The Things We Carry: The Weight of Objects in Fiction

When I was in high school, I was unrelentingly skeptical of symbolism. Did it really matter that Crazy Jane’s wallpaper was yellow instead of any other color? Or that Gatsby wore pink shirts? These days, I’m a little more in tune with the significance in the details, though I still don’t go out of my way to dig up symbolism. 

But what I do look for are important objects—little things that may be innocuous in everyday situations, but that carry enormous weight within the story. Think about the conch shell in Lord of the Flies, or Desdemona’s handkerchief in Othello. These are mundane objects that wind up having huge significance—life and death huge—for the characters that interact with them.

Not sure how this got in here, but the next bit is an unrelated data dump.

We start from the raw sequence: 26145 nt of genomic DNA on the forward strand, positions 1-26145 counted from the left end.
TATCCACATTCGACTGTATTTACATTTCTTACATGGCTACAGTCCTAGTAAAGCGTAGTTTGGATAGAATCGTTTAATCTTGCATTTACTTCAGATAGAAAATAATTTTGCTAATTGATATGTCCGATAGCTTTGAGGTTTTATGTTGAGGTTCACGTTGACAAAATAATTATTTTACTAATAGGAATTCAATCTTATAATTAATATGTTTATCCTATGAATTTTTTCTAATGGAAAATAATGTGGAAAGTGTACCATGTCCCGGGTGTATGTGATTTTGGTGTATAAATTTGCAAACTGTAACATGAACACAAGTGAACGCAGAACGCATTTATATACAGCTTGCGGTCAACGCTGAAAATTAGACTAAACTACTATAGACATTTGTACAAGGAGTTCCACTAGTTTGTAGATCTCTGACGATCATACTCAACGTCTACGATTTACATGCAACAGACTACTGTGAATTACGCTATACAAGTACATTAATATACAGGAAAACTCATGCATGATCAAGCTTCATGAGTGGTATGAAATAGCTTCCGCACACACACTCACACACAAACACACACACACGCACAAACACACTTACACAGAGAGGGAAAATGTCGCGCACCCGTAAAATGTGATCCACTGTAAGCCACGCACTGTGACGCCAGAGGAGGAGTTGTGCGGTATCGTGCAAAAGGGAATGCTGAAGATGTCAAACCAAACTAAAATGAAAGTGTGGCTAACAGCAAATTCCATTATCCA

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(One could argue that charged items like these are, in fact, symbols, and that’s fine. The distinction I’m making, though, is that their ramifications are real and tangible and move the plot forward, rather than simply, maybe, adding a layer of meaning to the prose. Jay would’ve loved Daisy no matter what color shirt he had on, you know?)

Think about your own story. Are there any items in your fictional world that are so charged, so laden with meaning, that they’re impacting the environment and/or the characters’ behavior? If so, I’d love to hear about them. If not, try out this exercise to start thinking about how objects can be influential to your story:

Identify your main character’s most prized possession. It doesn’t have to be ornate or expensive—it just needs to be significant to to the character. What is it? Where does it come from? What does it mean to the protagonist? Why? 

Now, write a scene in which that object gets lost, stolen, or broken. What happens?